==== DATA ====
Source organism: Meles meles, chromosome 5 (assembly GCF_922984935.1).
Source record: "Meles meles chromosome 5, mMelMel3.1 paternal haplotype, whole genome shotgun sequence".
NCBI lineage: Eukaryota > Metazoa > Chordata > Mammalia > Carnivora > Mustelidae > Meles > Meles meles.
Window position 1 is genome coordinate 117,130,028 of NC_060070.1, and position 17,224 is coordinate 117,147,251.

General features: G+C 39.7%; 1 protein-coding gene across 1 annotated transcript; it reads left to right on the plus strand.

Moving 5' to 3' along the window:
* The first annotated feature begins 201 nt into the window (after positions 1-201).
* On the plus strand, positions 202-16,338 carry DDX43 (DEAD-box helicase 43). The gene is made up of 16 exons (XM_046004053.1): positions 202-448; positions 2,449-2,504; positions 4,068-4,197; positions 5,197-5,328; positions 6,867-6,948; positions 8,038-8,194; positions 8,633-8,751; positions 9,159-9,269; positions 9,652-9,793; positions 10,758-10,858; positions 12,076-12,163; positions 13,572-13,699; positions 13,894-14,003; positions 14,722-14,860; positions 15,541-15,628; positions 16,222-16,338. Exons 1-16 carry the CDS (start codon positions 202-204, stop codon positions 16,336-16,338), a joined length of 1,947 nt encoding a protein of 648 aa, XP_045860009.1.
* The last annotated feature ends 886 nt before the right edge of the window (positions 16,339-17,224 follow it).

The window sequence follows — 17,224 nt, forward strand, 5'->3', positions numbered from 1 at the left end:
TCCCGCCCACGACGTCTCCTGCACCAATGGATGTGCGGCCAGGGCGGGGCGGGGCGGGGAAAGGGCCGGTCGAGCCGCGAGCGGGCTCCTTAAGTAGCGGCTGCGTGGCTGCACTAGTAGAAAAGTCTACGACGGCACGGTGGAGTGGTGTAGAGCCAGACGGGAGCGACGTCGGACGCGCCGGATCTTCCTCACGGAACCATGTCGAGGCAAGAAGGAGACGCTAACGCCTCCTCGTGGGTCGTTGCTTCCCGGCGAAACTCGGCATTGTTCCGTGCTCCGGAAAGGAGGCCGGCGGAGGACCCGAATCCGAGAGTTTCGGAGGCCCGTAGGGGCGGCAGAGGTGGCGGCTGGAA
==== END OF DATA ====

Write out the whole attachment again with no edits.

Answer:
Source organism: Meles meles, chromosome 5 (assembly GCF_922984935.1).
Source record: "Meles meles chromosome 5, mMelMel3.1 paternal haplotype, whole genome shotgun sequence".
NCBI lineage: Eukaryota > Metazoa > Chordata > Mammalia > Carnivora > Mustelidae > Meles > Meles meles.
Window position 1 is genome coordinate 117,130,028 of NC_060070.1, and position 17,224 is coordinate 117,147,251.

General features: G+C 39.7%; 1 protein-coding gene across 1 annotated transcript; it reads left to right on the plus strand.

Moving 5' to 3' along the window:
* The first annotated feature begins 201 nt into the window (after positions 1-201).
* On the plus strand, positions 202-16,338 carry DDX43 (DEAD-box helicase 43). The gene is made up of 16 exons (XM_046004053.1): positions 202-448; positions 2,449-2,504; positions 4,068-4,197; positions 5,197-5,328; positions 6,867-6,948; positions 8,038-8,194; positions 8,633-8,751; positions 9,159-9,269; positions 9,652-9,793; positions 10,758-10,858; positions 12,076-12,163; positions 13,572-13,699; positions 13,894-14,003; positions 14,722-14,860; positions 15,541-15,628; positions 16,222-16,338. Exons 1-16 carry the CDS (start codon positions 202-204, stop codon positions 16,336-16,338), a joined length of 1,947 nt encoding a protein of 648 aa, XP_045860009.1.
* The last annotated feature ends 886 nt before the right edge of the window (positions 16,339-17,224 follow it).

The window sequence follows — 17,224 nt, forward strand, 5'->3', positions numbered from 1 at the left end:
TCCCGCCCACGACGTCTCCTGCACCAATGGATGTGCGGCCAGGGCGGGGCGGGGCGGGGAAAGGGCCGGTCGAGCCGCGAGCGGGCTCCTTAAGTAGCGGCTGCGTGGCTGCACTAGTAGAAAAGTCTACGACGGCACGGTGGAGTGGTGTAGAGCCAGACGGGAGCGACGTCGGACGCGCCGGATCTTCCTCACGGAACCATGTCGAGGCAAGAAGGAGACGCTAACGCCTCCTCGTGGGTCGTTGCTTCCCGGCGAAACTCGGCATTGTTCCGTGCTCCGGAAAGGAGGCCGGCGGAGGACCCGAATCCGAGAGTTTCGGAGGCCCGTAGGGGCGGCAGAGGTGGCGGCTGGAA